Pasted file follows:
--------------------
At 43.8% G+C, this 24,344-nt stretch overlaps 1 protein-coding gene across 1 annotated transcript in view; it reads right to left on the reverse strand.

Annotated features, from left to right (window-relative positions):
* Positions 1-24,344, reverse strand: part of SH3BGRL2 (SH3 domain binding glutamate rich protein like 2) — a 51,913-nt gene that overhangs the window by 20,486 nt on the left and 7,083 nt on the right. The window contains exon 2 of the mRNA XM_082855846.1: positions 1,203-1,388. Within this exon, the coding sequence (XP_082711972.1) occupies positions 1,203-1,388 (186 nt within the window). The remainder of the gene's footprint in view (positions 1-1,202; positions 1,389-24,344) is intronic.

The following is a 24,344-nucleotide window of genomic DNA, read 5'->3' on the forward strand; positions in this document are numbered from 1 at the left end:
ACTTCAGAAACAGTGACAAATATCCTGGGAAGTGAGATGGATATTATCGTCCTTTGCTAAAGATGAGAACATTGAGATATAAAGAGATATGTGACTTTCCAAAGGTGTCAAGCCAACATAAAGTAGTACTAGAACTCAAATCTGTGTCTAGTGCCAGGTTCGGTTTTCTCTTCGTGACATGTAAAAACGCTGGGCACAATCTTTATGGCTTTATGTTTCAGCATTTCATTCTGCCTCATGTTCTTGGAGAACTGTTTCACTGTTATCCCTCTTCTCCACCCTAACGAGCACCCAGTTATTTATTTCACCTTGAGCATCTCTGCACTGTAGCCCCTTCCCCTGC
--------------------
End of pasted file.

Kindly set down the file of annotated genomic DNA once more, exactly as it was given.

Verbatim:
At 43.8% G+C, this 24,344-nt stretch overlaps 1 protein-coding gene across 1 annotated transcript in view; it reads right to left on the reverse strand.

Annotated features, from left to right (window-relative positions):
* Positions 1-24,344, reverse strand: part of SH3BGRL2 (SH3 domain binding glutamate rich protein like 2) — a 51,913-nt gene that overhangs the window by 20,486 nt on the left and 7,083 nt on the right. The window contains exon 2 of the mRNA XM_082855846.1: positions 1,203-1,388. Within this exon, the coding sequence (XP_082711972.1) occupies positions 1,203-1,388 (186 nt within the window). The remainder of the gene's footprint in view (positions 1-1,202; positions 1,389-24,344) is intronic.

The following is a 24,344-nucleotide window of genomic DNA, read 5'->3' on the forward strand; positions in this document are numbered from 1 at the left end:
ACTTCAGAAACAGTGACAAATATCCTGGGAAGTGAGATGGATATTATCGTCCTTTGCTAAAGATGAGAACATTGAGATATAAAGAGATATGTGACTTTCCAAAGGTGTCAAGCCAACATAAAGTAGTACTAGAACTCAAATCTGTGTCTAGTGCCAGGTTCGGTTTTCTCTTCGTGACATGTAAAAACGCTGGGCACAATCTTTATGGCTTTATGTTTCAGCATTTCATTCTGCCTCATGTTCTTGGAGAACTGTTTCACTGTTATCCCTCTTCTCCACCCTAACGAGCACCCAGTTATTTATTTCACCTTGAGCATCTCTGCACTGTAGCCCCTTCCCCTGC